Domestic violence is and continues to be a problem in the United States.[1] There has been substantial research conducted on the Battered Spouse syndrome and the effects that domestic violence has on the mental state of victims.[2] While in some cases victims leave their abusers, others have hired hit men to deal with their abusers for them.[3] This concept of hiring a person to harm or kill one’s abuser is a topic that courts have struggled with and Maryland courts are no exception.

In Porter v. State, the defendant, Karla Porter (“Porter”), hired a hit man to kill her husband who allegedly physically and emotionally abused her throughout the course of their marriage.[4] On March 1, 2010, Porter told her husband, Ray Porter (“Ray”) that an alarm went off at the gas station which the couple owned.[5] When Ray went to the gas station and was shot and killed. Immediately after, Porter called the police and informed them that her husband was killed in the midst of a robbery.[6] After an investigation, Porter was arrested for her role in Ray’s death. Porter later confessed that she contracted Walter Bishop to “beat up” her husband because she believed that her husband was going to kill her.[7] Porter was charged with first-degree murder, conspiracy to commit first-degree murder and use of a handgun in the commission of a violent crime. [8]

At trial, Porter testified to numerous instances where her husband, Ray Porter (“Ray”), physically and verbally abused her.[9] Additionally, two expert witnesses testified with regard to Porter’s mental state at the time of the murder.[10] At the conclusion of trial, Porter proposed that a self-defense jury instruction be given to the jury which the State objected to.[11] The lower court provided an imperfect self-defense instruction that was provided by the State to jurors.[12] Porter was ultimately convicted of the offenses and requested a new hearing on the grounds that the jury was not properly instructed on batter spouse syndrome and how to consider this in regards to imperfect self-defense.[13] The trial court denied the motion and Porter appealed.[14]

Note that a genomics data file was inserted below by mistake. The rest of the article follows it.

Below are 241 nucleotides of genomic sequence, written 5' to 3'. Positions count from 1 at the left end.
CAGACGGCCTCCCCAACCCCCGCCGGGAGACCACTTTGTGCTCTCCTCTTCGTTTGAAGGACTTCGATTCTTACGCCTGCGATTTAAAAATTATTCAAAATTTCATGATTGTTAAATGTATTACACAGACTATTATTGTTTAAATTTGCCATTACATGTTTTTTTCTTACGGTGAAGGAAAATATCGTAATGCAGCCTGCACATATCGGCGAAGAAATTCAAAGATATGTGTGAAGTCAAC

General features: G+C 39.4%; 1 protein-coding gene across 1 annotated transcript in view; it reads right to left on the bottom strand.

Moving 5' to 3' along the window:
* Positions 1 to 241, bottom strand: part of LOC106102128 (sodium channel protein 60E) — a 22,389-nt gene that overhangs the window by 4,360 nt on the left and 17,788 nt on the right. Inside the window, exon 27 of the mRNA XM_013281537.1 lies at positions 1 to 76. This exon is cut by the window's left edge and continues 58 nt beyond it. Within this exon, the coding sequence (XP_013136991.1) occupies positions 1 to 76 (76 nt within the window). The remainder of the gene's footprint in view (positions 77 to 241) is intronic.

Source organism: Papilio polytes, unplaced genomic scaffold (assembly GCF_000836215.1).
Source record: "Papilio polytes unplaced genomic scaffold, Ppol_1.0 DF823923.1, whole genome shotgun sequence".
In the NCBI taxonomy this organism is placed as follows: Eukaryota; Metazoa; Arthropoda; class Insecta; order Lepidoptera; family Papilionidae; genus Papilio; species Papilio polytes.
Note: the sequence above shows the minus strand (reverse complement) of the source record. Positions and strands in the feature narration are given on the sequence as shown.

The Court of Special Appeals of Maryland held that Porter did not provide sufficient evidence which would entitle her to an imperfect self-defense instruction.[15] The court further held that any error related to the inclusion of the instruction was harmless.[16] Porter appealed again and the Court of Appeals of Maryland granted certiorari.[17] On appeal, the Court of Appeals held that there was no reason to “distinguish contract killings from other forms of non-confrontational defensive action.”[18] The Court of Appeals of Maryland further held that the improper jury instruction was not a harmless error and reversed the decision of the Court of Special Appeals and remanded the case for a new trial.[19]

    1. Kit Kinports, Defending Battered Women’s Self–Defense Claims, 67 Or. L. Rev. 393 (1988); See also, Intimate Partner, 1993-2010, Violence,
    2. See Lenore E. Walker, Battered Women Syndrome and Self–Defense, 6 Notre Dame J.L. Ethics & Pub. Pol’y 321, 327 (1992).
    3. See, State v. Martin, 666 S.W.2d 895, 899 (Mo. Ct. App. 1984).
    4. Porter v. State, 2017 WL 3380943, at *2 (Md. Aug 7, 2017).
    5. Id.
    6. Id.
    7. Id.
    8. Id.
    9. Id.
    10. Porter, 2017 WL 3380943, at *2.
    11. Id. at *3.
    12. Id.
    13. Id. at *4
    14. Id.
    15. Id.
    16. Porter, 2017 WL 3380943, at *4.
    17. Id.
    18. Id.
    19. Id. at *15

    Makeda Curbeam is a third year evening student at the University of Baltimore School of Law. She serves as a staff editor for the UB Law Forum. Her interests include family law and juvenile justice. She can be reached at You can view her linkedin account here.


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